My travel habit probably started when I was three or four years old. One of my earliest childhood memories was taking a cross-country trip to visit my grandmother for Christmas (or some other holiday). I spent a lot of time in my youth staring out the windshield of my mom’s truck going from horse show to horse show, I left the country for the first time when I was in high school. I joined the military after high school, and of course that led to even more overseas travel and working in foreign countries. In 2005 I took my first overseas contract job working in Antarctica. I started traveling for extended periods after that and haven’t looked back.
Even though, technically, I had lived in foreign countries during my time in the military I hadn’t really experienced life in a foreign country the way that the people from there do. Living on a military base shares many similarities with living in the U.S. The food is familiar, the products in the store are familiar and things work just like they do back home.
One year ago, I took a job overseas, working and living in Kaohsiung, Taiwan. The challenges of living in a foreign city turned out to be pretty grand. Things that I would take for granted in the U.S., e.g. trash removal, mail service, grocery shopping were done differently, and in a language I didn’t understand. The food smelled bad, and was unfamiliar. The products in the grocery store were strange and I damn sure couldn’t read the labels. I became overly self-conscious about my consumerism at trash time. It was the strangest thing. You see, there are no dumpsters in Taiwan, instead, the trash trucks circle the city playing ice-cream truck music and everyone rushes out to the street with their bag of garbage to throw in the truck. Every day when trash time would roll around, I would grab my massive bag of trash and share an elevator for 24 floors with my neighbors who barely appeared to consume anything. For every 40-gallon hefty I filled up, my neighbors filled up something that was equivalent in size to a sandwich bag.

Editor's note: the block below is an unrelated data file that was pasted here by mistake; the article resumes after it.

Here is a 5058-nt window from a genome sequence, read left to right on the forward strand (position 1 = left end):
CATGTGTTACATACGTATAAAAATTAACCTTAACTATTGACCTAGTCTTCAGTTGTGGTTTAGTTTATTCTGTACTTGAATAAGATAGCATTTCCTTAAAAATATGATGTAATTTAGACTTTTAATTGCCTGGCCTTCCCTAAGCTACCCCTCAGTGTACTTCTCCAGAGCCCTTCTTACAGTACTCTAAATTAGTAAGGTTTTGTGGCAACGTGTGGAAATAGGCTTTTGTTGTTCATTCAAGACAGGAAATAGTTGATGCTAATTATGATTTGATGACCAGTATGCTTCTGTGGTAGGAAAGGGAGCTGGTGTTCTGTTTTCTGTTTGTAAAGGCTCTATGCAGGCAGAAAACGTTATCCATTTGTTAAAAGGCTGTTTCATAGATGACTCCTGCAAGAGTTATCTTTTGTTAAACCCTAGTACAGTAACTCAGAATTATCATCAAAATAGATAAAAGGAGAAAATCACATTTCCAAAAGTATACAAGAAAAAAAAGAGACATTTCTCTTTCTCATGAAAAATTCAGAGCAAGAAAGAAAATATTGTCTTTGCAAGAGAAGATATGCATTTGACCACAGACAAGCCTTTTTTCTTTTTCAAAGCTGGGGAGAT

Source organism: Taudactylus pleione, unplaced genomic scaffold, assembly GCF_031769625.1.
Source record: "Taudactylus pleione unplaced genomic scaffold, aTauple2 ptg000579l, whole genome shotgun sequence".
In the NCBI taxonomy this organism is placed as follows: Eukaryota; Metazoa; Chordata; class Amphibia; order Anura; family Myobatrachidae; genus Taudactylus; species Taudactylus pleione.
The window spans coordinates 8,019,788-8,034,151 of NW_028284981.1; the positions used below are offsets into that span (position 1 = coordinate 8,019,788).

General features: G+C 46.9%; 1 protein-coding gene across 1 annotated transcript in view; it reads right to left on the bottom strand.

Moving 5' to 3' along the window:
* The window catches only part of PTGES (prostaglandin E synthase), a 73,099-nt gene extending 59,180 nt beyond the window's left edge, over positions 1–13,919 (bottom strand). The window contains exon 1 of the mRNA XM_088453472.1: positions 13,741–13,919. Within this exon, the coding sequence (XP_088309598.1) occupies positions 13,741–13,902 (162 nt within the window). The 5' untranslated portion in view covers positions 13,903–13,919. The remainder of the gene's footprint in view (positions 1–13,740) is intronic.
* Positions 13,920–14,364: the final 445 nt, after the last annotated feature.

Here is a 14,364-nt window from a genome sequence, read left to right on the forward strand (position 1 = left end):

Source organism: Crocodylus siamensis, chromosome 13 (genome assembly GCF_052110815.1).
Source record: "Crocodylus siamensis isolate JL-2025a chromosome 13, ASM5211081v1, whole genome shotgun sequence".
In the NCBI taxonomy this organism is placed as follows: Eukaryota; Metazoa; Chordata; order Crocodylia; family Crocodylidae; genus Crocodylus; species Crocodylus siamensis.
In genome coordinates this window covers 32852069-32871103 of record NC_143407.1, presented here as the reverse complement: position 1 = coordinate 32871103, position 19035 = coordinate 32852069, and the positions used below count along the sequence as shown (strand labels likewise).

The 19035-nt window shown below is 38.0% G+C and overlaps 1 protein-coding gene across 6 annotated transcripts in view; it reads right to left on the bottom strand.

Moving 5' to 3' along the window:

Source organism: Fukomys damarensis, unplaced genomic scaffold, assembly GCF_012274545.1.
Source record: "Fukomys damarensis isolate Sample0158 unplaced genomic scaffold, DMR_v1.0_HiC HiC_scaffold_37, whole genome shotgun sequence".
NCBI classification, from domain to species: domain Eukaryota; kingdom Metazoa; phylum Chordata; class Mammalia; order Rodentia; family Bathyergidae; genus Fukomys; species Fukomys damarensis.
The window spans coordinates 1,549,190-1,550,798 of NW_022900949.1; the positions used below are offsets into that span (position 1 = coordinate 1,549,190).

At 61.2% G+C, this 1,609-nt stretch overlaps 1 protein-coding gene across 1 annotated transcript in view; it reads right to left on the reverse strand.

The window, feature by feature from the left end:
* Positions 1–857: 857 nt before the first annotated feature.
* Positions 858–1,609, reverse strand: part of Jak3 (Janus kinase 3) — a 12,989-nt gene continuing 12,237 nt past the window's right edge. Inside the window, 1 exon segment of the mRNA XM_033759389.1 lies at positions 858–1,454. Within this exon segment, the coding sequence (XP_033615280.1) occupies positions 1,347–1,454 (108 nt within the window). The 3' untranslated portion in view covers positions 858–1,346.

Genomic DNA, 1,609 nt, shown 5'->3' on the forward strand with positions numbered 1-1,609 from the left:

When my job in Taiwan ended, my wife and I moved to Hunachaco, Peru. Huanchaco is a place that I had traveled to once before. The differences that I am noticing between traveling in Peru and living in Peru are pretty immense. Eating in Peru isn’t expensive, and if you’re o.k. with goat stew it can be downright cheap to eat in Peru. Hostels and hotels in Peru don’t tend to have kitchens because it is so easy and convenient to eat out. But, now that we live here, and saving money is a greater concern, I’ve had to explore shopping
for food at the local mercado. If the food had packaging, I could probably safely say that the packaging and labeling were different, but alas, it’s not packaged at all. Fruits, veggies and grains are all easy enough, but meat is something else, entirely. I don’t know how to ask for “rack of goat ribs” and I wouldn’t know what to do with a whole chicken, on full display with half-formed eggs still attached. What is the best cut of manta ray?
From a previous post about moving overseas:
I don’t know how to butcher a chicken. It’s not pre-packaged for me in Styrofoam and plastic wrap. I could very well starve to death, not for a lack of food, but for a lack of knowledge.
I will admit this, however, the lack of packaging on my food sure has cut down on my daily waste. Also, consider this interesting fact about Peru: You can’t flush toilet paper. The plumbing simply can’t deal with it. Now, if you’re traveling and staying in hostels or hotels and forget, or simply blow it off, no big deal, right? If somebody else’s plumbing gets clogged up, it’s not really your problem is it? But when you live here…I don’t even want to try to negotiate with a plumber.